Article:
--

The practice has often been mislabeled. Snark is not the same thing, for instance, as irreverence or spoof. I've heard the morally outraged satirist Lenny Bruce described as a pioneer of snark, which is absurd. Bruce, in his way, was as serious as the prophet Jeremiah. David Letterman the ironist is snarky; Jay Leno, a straight joke teller, is not. Don Rickles takes on hecklers and insults his audience, but his act is a formal structure whose unvarying rules are known in advance. If he weren't vicious, people wouldn't go to hear him. What he does isn't snark; it's a harmless, self-contained ritual performed by a cobra with a ribbon tied around its head.

The platonic ideal of snark is something like this: Two girls are sitting in a high school cafeteria putting down a third, who's sitting on the other side of the room. What's peculiar about this event is that the girl on the other side of the room is their best friend. In that scenario, snark is abusive or sarcastic speech that operates like poisoned arrows within a closed space. Its intention is to offer solidarity between two or more parties and to exclude someone from the sam...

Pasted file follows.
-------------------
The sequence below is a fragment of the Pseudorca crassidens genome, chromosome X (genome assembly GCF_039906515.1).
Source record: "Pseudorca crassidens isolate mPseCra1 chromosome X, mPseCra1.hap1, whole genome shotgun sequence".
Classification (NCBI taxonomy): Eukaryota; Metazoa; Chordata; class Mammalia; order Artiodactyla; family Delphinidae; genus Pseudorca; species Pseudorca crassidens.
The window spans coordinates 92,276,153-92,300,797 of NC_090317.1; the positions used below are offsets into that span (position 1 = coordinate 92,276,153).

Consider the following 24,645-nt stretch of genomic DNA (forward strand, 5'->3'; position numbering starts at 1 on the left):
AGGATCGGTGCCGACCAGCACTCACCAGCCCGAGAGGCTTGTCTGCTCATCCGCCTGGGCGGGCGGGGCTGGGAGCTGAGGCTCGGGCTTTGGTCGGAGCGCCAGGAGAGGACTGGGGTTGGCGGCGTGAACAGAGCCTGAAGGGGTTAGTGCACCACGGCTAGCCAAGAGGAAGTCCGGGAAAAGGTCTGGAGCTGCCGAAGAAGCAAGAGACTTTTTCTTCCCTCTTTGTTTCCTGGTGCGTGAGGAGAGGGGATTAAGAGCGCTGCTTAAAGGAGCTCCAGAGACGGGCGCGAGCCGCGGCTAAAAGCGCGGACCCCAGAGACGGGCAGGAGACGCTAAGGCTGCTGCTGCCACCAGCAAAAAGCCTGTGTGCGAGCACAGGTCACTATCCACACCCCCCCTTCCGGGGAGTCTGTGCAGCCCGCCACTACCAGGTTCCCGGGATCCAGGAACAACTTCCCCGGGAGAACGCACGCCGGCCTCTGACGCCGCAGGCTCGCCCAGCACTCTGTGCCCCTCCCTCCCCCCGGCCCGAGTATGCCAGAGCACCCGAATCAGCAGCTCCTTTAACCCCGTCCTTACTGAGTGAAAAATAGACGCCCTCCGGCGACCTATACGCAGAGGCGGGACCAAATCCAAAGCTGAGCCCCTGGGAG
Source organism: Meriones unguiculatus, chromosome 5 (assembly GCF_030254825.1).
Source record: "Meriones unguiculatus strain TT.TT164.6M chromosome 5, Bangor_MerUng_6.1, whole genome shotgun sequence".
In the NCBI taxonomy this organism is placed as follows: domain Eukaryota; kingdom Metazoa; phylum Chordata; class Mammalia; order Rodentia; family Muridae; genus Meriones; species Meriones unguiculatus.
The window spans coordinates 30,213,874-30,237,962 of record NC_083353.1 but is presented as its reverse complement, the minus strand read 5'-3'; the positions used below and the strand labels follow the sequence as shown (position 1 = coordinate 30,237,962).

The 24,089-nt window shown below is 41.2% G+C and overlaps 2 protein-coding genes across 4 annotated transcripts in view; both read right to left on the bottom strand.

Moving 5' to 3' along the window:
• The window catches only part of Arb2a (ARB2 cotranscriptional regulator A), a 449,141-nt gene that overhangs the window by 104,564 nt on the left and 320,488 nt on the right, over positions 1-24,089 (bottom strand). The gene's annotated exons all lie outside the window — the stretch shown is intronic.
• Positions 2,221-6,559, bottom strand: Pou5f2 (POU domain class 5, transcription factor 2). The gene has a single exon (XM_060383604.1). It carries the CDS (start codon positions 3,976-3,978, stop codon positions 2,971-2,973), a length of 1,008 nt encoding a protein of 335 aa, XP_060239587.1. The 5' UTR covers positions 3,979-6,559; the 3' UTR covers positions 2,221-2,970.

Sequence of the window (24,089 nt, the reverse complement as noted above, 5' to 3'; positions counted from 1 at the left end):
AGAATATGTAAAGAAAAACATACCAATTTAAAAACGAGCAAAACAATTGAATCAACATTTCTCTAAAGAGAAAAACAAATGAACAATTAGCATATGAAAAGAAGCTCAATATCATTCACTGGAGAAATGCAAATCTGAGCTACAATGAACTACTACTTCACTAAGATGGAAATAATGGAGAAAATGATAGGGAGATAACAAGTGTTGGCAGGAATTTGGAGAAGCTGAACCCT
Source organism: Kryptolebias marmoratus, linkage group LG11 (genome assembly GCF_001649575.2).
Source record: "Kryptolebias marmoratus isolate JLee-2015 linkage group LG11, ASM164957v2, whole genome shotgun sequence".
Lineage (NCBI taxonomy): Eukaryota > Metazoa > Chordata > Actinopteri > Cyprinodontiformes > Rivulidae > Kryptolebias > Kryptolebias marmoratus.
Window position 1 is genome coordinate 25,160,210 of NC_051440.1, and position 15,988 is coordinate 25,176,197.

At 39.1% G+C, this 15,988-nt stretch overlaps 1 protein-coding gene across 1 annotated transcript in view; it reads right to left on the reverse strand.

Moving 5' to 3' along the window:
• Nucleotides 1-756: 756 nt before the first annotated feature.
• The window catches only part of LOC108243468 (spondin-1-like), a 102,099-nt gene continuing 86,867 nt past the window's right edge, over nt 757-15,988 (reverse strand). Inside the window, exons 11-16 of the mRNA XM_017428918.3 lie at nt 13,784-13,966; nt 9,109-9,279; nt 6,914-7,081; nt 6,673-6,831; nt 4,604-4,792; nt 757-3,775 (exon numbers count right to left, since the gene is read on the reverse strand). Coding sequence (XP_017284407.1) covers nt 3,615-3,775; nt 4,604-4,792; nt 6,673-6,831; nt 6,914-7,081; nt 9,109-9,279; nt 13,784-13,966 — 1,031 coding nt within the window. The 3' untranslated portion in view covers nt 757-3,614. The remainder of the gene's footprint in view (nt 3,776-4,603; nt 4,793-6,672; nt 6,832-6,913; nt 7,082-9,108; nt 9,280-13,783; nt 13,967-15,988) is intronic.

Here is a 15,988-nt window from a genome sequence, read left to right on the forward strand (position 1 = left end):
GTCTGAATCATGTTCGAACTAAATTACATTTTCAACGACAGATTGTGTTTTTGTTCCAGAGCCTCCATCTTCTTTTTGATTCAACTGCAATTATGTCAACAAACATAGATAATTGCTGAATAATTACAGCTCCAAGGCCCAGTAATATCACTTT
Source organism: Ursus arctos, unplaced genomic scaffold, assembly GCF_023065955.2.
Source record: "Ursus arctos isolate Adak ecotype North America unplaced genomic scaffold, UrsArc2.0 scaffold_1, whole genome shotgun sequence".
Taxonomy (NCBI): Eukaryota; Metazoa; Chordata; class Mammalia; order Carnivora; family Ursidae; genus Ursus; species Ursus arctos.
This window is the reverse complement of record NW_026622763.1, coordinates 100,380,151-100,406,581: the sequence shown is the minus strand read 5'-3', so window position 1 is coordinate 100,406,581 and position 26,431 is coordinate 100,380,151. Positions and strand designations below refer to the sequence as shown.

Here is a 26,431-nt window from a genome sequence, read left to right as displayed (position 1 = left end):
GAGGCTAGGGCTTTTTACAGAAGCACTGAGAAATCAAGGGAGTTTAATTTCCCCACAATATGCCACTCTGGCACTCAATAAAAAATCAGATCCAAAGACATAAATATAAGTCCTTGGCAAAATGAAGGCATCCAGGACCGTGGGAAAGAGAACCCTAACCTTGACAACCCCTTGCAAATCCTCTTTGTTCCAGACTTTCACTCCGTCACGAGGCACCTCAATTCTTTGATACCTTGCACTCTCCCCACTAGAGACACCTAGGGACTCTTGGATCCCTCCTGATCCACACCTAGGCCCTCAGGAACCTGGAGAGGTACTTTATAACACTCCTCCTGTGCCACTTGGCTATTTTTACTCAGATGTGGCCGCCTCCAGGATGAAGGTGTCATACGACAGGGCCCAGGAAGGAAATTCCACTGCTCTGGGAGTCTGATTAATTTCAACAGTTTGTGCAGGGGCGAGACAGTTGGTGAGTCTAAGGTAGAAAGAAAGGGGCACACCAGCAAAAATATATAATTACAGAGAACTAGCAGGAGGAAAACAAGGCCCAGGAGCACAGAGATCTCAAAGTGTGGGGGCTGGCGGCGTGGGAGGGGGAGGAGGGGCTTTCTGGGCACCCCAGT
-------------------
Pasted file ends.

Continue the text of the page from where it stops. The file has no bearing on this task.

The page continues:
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Book Description Tantor Media, Inc, United States, 2009. CD-Audio. Condition: New. Unabridged edition. Language: English . Brand New. What is snark? You recognize it when you see it-a tone of teasing, snide, undermining abuse, nasty and knowing, that is spreading like pinkeye through the media and threatening to take over how Americans converse with each other and what they can count on as true. Snark attempts to steal someone s mojo, erase her cool, annihilate her effectiveness. In this sharp and witty polemic, New Yorker critic and bestselling author David Denby takes on the snarkers, naming the nine principles of snark-the standard techniques its practitioners use to poison their arrows. Snarkers like to think they are deploying wit, but mostly they are exposing the seethe and snarl of an unhappy country, releasing bad feeling but little laughter. In this highly entertaining book, Denby traces the history of snark through the ages, starting with its invention as personal insult in the drinking clubs of ancient Athens, tracking its development all the way to the age of the Internet, where it has become the sole purpose and style of many media, political, and celebrity Web sites. Snark releases the anguish of the dispossessed, envious, and frightened; it flows when a dying class of the powerful struggles to keep the barbarians outside the gates, or, alternately, when those outsiders want to take over the halls of the powerful and expel the office-holders. Snark was behind the London-based magazine Private Eye, launched amid the dying embers of the British empire in 1961; it was also central to the career-hungry, New York-based magazine Spy. It has flourished over the years in the works of everyone from the startling Roman poet Juvenal to Alexander Pope to Tom Wolfe to a million commenters snarling at other people behind handles. Thanks to the grand dame of snark, it has a prominent place twice a week on the opinion page of the New York Times. Denby has fun snarking the snarkers, expelling the bums and promoting the true wits, but he is also making a serious point: the Internet has put snark on steroids. In politics, snark means the lowest, most insinuating and insulting side can win. For the young, a savage piece of gossip could ruin a reputation and possibly a future career. And for all of us, snark just sucks the humor out of life. Denby defends the right of any of us to be cruel but shows us how the real pros pull it off. Snark, he says, is for the amateurs. Seller Inventory # AAC9781400161607